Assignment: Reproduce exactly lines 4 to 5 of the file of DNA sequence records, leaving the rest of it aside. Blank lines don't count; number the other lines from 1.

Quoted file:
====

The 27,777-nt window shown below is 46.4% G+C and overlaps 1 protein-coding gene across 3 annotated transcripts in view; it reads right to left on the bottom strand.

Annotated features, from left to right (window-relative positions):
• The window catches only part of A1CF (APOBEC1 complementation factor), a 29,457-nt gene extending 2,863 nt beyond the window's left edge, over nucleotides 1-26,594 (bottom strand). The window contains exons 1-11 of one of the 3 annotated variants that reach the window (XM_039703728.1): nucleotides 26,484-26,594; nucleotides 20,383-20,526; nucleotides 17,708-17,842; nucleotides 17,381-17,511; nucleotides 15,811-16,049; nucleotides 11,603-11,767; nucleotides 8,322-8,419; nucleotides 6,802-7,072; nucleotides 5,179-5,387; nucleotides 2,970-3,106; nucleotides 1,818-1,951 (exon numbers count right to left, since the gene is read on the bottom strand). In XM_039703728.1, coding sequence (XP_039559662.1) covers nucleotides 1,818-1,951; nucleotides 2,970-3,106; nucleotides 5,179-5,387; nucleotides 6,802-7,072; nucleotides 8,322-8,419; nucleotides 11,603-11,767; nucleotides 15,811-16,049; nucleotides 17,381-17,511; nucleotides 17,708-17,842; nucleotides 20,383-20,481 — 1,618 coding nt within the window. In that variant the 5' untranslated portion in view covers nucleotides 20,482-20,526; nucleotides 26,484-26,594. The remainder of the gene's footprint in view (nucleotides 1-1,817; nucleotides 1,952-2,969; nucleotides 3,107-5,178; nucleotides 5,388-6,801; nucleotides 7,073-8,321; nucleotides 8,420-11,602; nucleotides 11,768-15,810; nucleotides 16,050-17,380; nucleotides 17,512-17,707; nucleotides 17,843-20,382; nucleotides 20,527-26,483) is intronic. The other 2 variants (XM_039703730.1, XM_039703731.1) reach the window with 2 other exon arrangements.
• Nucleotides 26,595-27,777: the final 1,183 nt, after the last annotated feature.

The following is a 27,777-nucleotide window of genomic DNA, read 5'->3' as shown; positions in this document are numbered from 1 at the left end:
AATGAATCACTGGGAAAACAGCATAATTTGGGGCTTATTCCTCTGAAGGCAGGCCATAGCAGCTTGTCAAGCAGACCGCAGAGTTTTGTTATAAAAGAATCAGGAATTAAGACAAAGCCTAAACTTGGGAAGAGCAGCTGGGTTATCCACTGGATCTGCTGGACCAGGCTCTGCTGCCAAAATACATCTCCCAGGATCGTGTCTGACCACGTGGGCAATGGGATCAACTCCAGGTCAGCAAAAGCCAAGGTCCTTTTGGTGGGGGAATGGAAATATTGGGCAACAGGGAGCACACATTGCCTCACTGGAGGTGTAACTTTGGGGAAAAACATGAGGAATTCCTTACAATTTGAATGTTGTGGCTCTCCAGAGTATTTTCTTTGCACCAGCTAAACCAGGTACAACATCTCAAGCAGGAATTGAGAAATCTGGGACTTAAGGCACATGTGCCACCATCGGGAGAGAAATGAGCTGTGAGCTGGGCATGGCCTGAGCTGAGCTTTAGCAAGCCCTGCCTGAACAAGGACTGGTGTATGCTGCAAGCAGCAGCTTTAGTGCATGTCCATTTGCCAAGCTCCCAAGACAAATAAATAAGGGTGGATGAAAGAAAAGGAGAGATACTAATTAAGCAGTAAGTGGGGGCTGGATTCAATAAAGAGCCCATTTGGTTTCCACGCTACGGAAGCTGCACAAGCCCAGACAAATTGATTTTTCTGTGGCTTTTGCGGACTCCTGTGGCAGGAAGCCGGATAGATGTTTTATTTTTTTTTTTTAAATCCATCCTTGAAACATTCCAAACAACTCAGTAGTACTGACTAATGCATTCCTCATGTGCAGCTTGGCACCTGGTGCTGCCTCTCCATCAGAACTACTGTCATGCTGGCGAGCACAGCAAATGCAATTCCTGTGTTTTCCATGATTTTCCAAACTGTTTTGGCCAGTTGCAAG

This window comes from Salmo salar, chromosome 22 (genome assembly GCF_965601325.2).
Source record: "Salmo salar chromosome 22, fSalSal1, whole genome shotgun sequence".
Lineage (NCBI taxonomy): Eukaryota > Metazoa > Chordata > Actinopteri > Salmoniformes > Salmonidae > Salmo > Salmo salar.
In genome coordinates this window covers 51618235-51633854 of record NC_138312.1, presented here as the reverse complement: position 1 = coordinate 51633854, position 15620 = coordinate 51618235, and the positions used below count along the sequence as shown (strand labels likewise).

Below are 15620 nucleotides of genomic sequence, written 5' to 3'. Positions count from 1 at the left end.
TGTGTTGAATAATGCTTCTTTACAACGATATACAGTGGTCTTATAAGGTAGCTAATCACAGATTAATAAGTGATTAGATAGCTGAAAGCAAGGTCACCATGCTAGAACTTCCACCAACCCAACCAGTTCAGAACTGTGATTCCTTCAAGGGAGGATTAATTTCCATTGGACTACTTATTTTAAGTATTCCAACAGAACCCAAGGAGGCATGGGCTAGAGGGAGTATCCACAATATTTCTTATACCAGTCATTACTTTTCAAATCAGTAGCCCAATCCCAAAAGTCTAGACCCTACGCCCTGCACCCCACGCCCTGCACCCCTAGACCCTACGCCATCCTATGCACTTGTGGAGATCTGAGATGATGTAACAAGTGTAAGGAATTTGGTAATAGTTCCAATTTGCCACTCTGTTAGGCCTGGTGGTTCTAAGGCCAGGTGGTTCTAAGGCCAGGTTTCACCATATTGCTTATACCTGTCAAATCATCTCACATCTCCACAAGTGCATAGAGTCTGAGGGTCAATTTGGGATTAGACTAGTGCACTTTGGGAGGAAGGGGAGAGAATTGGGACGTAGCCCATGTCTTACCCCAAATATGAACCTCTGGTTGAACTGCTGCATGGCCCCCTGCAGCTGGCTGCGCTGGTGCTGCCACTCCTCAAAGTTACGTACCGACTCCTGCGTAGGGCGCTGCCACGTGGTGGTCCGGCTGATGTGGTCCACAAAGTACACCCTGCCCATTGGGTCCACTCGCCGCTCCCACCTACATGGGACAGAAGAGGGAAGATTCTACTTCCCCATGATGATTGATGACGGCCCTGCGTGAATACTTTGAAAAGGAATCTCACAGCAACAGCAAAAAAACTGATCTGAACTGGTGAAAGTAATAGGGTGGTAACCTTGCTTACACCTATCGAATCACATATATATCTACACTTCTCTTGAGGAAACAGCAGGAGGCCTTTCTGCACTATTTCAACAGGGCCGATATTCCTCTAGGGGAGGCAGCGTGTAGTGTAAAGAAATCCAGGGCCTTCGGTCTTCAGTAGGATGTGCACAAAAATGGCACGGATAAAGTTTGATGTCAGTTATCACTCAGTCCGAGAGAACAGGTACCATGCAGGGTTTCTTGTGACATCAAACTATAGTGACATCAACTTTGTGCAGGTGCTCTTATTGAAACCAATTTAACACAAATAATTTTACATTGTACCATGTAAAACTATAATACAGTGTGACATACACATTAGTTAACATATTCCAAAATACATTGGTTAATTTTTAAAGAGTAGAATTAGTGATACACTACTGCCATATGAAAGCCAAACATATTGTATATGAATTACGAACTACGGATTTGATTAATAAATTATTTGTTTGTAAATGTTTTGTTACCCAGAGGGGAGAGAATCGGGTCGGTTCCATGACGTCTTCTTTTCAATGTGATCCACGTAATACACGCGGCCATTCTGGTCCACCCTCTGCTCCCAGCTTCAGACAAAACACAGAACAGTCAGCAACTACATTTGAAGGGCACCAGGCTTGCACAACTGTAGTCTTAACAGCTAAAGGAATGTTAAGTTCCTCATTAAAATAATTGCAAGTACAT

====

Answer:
• Nucleotides 26,595-27,777: the final 1,183 nt, after the last annotated feature.

The following is a 27,777-nucleotide window of genomic DNA, read 5'->3' as shown; positions in this document are numbered from 1 at the left end: